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Supreme Court declines to hear ND abortion law case

It was called the strictest anti-abortion law in the nation.

But it will no longer be on the books.

The Supreme Court will not be taking a case involving North Dakota’s law that prohibited abortions after a fetal heartbeat was detected – and that could be as early as six weeks. Lower federal courts found it unconstitutional. North Dakota appealed to the Supreme Court, but the high court has declined to hear it. That wipes the law off the books.

North Dakota Attorney General Wayne Stenehjem says he wasn't surprised.

"Everybody knew it was a long shot," Stenehjem said. "When Arizona -- who had a 20-week ban -- had its petition for review denied, and Arkansas -- who had a 12 week ban -- was likewise denied, I thought it was rather unlikely they would take ours at six weeks."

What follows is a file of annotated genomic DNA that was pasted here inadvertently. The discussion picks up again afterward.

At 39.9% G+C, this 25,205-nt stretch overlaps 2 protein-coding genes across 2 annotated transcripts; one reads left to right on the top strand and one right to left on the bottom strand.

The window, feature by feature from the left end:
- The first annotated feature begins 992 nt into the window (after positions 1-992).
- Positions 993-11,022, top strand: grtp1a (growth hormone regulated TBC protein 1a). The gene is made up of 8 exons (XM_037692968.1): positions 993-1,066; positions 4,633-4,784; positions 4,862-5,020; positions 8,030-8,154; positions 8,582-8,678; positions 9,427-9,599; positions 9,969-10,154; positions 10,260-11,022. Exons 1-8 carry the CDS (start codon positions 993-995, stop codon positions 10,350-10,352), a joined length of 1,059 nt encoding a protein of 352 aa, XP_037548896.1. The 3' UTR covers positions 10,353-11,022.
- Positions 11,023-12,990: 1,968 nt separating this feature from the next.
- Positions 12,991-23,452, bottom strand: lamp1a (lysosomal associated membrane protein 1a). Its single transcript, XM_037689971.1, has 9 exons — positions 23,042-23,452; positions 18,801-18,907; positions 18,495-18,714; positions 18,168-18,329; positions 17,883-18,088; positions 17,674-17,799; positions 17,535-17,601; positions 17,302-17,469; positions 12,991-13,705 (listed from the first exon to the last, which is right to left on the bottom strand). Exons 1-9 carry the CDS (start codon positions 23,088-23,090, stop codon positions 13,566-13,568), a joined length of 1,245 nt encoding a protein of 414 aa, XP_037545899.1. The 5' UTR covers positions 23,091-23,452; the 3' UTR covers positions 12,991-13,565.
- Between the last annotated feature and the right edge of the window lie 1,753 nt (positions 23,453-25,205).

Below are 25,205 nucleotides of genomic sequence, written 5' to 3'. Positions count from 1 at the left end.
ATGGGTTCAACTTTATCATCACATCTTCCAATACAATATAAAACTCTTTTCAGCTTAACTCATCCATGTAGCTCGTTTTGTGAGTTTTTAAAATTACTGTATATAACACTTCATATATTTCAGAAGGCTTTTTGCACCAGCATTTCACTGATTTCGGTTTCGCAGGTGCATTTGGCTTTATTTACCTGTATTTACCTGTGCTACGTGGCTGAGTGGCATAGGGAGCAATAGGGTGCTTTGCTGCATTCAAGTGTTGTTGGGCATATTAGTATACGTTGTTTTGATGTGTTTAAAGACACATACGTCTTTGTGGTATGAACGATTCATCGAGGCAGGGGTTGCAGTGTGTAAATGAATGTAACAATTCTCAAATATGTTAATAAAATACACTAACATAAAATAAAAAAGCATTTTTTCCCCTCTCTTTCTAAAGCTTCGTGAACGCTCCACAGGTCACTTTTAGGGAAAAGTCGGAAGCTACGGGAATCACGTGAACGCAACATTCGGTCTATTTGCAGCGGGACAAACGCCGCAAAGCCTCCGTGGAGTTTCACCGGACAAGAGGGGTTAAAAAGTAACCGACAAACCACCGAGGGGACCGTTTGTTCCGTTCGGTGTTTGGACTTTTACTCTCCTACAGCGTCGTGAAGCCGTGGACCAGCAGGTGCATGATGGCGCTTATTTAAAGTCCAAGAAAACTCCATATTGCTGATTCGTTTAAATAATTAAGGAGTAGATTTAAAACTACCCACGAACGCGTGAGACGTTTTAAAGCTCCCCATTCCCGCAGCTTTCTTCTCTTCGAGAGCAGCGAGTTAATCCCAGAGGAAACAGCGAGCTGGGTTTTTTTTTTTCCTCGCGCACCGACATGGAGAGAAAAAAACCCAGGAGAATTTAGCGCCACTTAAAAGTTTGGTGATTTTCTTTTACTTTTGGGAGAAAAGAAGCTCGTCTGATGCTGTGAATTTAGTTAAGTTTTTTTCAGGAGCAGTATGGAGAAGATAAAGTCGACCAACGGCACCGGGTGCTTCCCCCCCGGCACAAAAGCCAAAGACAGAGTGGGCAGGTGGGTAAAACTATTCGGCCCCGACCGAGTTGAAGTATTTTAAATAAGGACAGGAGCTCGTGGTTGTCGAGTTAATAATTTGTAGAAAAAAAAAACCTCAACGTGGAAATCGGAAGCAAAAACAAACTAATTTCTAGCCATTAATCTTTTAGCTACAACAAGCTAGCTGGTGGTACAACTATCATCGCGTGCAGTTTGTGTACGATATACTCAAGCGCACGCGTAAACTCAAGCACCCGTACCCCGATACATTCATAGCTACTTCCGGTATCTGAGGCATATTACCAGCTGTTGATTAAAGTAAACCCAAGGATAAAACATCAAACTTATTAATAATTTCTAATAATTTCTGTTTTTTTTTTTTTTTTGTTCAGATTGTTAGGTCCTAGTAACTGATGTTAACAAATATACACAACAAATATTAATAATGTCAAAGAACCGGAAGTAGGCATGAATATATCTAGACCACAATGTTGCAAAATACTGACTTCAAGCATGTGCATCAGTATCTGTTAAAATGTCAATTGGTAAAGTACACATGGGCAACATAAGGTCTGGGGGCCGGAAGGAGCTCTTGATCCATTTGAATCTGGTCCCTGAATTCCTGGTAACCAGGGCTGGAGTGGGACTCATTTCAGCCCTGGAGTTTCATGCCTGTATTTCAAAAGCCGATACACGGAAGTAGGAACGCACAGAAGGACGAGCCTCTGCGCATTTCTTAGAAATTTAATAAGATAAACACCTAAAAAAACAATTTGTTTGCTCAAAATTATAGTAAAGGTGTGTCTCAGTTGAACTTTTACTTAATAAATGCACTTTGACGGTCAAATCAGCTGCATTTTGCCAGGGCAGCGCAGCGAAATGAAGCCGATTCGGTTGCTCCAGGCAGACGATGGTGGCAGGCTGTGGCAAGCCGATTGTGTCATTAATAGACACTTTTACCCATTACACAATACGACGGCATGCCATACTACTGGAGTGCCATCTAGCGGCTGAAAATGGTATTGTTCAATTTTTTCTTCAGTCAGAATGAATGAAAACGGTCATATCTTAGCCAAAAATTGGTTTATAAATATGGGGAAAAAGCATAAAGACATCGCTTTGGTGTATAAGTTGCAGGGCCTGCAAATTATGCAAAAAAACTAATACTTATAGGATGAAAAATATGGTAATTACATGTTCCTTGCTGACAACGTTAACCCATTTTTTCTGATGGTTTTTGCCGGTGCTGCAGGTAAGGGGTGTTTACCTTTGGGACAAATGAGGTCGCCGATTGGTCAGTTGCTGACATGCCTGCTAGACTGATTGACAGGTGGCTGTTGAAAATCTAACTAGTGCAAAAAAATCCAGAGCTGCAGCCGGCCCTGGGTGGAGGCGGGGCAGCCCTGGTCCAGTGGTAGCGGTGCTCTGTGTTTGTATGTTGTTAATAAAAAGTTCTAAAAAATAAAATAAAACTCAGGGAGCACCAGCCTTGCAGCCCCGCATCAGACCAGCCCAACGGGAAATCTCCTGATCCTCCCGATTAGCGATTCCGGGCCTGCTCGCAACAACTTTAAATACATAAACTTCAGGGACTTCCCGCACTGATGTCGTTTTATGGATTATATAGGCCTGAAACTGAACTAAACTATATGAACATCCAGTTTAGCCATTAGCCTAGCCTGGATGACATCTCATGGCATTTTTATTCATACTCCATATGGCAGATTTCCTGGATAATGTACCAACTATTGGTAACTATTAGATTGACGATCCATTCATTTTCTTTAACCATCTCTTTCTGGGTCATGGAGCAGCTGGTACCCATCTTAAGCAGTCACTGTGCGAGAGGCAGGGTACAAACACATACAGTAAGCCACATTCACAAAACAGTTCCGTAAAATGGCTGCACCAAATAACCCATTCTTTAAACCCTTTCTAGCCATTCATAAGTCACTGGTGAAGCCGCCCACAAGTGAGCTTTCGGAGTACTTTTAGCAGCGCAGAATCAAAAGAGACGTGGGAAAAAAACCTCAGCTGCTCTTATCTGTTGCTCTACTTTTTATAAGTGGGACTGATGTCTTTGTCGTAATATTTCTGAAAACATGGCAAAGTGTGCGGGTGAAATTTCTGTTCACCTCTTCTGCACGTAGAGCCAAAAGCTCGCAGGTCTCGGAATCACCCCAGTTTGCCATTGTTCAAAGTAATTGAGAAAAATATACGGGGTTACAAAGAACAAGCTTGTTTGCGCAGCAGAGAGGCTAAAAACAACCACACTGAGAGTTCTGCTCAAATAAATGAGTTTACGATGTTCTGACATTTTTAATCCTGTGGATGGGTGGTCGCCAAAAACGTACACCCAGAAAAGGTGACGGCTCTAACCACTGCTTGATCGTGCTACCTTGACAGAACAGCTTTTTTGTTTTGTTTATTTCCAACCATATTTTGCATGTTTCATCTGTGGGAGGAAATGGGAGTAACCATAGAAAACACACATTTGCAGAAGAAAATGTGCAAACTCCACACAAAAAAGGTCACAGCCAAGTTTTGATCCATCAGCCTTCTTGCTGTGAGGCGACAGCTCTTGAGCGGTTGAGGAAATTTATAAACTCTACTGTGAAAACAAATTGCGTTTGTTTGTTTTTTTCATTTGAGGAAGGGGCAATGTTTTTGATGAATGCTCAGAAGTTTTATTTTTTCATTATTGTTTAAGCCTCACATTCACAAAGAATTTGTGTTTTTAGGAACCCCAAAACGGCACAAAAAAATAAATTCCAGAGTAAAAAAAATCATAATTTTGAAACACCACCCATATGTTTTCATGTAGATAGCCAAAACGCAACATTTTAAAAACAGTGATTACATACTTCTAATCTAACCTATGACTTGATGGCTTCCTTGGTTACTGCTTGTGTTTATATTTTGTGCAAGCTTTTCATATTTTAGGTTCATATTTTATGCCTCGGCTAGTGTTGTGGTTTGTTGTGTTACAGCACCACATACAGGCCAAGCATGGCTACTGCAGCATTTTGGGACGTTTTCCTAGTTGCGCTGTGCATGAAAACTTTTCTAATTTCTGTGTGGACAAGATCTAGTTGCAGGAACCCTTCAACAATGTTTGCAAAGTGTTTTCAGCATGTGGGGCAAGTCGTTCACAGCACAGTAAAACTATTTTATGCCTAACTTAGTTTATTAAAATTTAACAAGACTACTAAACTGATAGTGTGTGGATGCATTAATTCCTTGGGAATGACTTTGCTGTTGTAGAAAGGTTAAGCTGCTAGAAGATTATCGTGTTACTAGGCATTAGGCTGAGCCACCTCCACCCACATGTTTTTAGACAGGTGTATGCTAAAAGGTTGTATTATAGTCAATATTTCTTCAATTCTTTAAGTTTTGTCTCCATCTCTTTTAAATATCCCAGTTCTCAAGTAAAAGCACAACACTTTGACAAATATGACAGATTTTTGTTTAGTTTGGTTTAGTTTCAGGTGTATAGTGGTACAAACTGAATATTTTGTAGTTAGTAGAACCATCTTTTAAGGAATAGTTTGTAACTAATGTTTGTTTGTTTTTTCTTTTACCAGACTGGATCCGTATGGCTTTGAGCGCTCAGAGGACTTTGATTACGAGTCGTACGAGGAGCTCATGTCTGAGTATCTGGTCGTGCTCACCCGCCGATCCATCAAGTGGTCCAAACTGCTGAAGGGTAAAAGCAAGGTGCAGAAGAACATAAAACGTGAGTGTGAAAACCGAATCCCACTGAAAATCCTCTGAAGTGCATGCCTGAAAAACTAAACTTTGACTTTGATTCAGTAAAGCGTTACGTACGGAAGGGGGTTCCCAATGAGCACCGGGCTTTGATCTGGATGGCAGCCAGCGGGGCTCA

"We're very pleased for North Dakota women," said David Brown, an attorney for the Center for Reproductive Rights. "We're glad that over 40 years of the Supreme Court's rulings protecting women's rights to decide for themselves are going to be protected and affirmed."

Stenehjem says he now considers it to be settled law.

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